The Henry Luce Foundation has awarded a $200,000 grant to the Virginia Museum of Fine Arts for reinstalling and reinterpreting its collection of historical American art – from painting, sculpture and works on paper to the decorative arts of furniture, silver, glass and ceramics. VMFA is in the midst of a massive expansion project that will […]
The Henry Luce Foundation has awarded a $200,000 grant to the Virginia Museum of Fine Arts for reinstalling and reinterpreting its collection of historical American art – from painting, sculpture and works on paper to the decorative arts of furniture, silver, glass and ceramics.
VMFA is in the midst of a massive expansion project that will add more than 165,000 square feet of space to the existing 320,000-square-foot museum. The expansion, expected to be completed in late 2009, will increase the museum’s gallery space by 50 percent and will cost $130 million.
“This pending transformation offers us an unprecedented opportunity to rethink the overall shape, display and interpretation of the museum’s holdings,” says Alex Nyerges, VMFA’s director.
The new McGlothlin Wing is named for native Virginians James W. and Frances G. McGlothlin, who in 2005 promised to bequeath their substantial collection of American art to VMFA.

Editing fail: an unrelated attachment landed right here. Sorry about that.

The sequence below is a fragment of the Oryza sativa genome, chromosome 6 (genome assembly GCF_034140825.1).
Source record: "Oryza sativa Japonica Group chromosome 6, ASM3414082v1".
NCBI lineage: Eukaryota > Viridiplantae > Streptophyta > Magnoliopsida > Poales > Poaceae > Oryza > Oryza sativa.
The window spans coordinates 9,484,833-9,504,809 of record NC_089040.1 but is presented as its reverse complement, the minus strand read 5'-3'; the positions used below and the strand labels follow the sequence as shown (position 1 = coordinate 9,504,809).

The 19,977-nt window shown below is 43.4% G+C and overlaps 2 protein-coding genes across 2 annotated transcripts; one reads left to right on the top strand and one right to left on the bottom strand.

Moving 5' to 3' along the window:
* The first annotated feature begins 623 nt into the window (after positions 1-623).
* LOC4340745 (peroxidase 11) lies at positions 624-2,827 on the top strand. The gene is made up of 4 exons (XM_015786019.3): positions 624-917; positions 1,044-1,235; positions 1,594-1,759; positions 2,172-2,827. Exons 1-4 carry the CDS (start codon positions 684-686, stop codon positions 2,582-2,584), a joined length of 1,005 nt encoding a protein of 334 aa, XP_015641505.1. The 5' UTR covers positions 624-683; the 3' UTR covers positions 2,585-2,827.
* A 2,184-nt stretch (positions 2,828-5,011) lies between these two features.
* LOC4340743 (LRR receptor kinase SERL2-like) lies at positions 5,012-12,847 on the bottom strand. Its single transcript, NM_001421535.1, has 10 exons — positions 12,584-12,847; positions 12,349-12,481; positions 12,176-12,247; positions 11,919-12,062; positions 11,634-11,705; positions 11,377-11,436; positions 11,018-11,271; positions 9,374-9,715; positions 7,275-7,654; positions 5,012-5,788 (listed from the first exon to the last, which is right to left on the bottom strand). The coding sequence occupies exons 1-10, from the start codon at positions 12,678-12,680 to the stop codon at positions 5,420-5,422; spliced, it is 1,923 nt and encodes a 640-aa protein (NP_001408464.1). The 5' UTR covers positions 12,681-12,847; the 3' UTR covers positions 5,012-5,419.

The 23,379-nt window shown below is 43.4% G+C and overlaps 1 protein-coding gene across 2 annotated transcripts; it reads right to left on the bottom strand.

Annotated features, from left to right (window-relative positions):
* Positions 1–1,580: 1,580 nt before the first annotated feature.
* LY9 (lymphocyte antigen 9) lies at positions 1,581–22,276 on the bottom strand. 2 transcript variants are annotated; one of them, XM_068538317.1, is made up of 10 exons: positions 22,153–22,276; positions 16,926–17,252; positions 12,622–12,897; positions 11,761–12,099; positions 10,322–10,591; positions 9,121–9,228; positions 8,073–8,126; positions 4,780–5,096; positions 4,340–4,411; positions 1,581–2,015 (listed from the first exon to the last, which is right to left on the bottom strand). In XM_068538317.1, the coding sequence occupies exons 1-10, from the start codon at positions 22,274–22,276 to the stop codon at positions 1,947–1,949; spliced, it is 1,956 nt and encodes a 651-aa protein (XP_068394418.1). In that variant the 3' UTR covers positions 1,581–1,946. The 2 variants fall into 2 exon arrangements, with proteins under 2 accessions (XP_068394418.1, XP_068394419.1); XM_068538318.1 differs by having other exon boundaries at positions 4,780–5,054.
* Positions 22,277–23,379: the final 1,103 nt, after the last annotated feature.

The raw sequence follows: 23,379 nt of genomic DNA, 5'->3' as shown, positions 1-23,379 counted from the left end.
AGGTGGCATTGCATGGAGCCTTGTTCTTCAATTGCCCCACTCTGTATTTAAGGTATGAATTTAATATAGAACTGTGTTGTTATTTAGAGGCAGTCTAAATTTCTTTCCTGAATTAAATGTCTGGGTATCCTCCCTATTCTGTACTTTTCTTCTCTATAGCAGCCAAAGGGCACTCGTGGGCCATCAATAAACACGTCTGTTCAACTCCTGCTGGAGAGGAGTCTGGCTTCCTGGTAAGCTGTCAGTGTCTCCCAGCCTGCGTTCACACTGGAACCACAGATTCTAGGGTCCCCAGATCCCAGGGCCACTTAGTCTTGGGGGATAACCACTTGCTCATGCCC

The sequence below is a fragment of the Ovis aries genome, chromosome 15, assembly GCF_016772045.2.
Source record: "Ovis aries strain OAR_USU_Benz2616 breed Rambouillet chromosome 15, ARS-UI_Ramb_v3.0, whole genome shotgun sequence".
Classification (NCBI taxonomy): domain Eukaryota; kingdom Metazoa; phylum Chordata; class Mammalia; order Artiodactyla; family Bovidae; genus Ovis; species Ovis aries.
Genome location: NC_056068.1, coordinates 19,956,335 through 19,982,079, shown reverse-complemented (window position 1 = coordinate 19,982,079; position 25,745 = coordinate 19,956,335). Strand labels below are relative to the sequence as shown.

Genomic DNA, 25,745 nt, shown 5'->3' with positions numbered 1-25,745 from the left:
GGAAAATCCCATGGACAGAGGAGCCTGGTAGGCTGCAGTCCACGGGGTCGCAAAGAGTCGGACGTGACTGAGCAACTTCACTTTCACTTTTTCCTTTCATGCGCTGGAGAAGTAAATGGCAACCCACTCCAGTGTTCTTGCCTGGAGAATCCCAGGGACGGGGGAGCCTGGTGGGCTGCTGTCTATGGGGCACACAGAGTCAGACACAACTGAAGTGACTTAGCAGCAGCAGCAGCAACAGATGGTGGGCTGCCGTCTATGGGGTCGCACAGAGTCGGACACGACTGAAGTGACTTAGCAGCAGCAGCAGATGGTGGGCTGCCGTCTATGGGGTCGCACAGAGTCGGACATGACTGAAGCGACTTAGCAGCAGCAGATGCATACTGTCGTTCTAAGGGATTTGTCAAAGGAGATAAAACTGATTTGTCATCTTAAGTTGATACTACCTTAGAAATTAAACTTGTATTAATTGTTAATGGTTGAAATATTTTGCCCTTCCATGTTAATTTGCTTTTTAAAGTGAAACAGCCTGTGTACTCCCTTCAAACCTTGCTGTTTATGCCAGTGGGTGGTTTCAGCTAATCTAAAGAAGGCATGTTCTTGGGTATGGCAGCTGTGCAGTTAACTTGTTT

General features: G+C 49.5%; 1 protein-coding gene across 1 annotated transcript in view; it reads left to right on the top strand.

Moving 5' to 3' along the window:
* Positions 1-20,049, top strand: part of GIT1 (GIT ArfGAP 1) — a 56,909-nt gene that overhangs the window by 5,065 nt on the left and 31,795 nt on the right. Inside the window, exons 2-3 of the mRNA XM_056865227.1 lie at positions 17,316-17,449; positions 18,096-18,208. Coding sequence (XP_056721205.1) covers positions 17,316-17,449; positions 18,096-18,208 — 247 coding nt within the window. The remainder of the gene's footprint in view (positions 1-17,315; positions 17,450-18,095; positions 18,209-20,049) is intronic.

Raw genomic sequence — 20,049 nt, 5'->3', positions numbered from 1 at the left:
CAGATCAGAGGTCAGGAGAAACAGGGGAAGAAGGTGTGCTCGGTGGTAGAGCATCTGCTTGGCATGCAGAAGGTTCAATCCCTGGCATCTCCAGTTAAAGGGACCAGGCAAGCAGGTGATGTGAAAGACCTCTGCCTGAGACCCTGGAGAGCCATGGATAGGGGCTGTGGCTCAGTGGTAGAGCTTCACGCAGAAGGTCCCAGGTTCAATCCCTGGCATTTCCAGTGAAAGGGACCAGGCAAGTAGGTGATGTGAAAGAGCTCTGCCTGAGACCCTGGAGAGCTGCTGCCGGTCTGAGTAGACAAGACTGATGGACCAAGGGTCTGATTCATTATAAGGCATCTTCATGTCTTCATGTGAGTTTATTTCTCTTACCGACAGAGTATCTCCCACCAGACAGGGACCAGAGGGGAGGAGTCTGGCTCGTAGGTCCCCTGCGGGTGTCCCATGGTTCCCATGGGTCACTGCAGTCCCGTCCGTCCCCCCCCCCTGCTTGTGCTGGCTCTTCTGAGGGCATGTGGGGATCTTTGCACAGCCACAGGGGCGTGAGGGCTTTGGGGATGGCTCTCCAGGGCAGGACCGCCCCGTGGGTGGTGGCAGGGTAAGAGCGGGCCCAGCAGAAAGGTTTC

The largest amount of the permanent-collection gallery space in the new wing – approximately 11,200 square feet – will be devoted to the exhibition of VMFA’s current American collection, more than doubling its previous footprint.
“For the first time in the museum’s history, the full breadth and depth of our nationally acclaimed American holdings will be available to the public for its edification and enjoyment,” says Dr. Sylvia Yount, VMFA’s Louise B. and J. Harwood Cochrane Curator of American Art.
“We are delighted that the Luce Foundation has recognized the museum’s critical efforts to make our stellar American collection more visible and accessible in our newly expanded space,” Nyerges says. “The foundation’s dedication to increasing public knowledge of American art history is unrivaled, and we are proud to receive their validating support.”
Yount says the Luce grant will allow the museum to display more of its extensive American holdings in a “multilayered, chronological framework punctuated by stylistic, thematic and socio-historical vignettes.
“With such assistance, we are confident the museum can reach broader audiences and embrace a more nuanced approach to the myriad artistic and cultural movements that have helped to shape and define our collective American experience,” she says.
Established in 1936 by Henry R. Luce, co-founder and editor-in-chief of Time Inc., the Luce Foundation seeks to bring important ideas to the center of American life, strengthen international understanding, and foster innovation and leadership in academic, policy, religious and art communities.
The Virginia Museum of Fine Arts is on the Boulevard at Grove Avenue. VMFA is an educational institution of the Commonwealth of Virginia and in 2008 celebrates 70 years as a leader in statewide arts education.
– The information above was provided by Suzanne Hall at the VMFA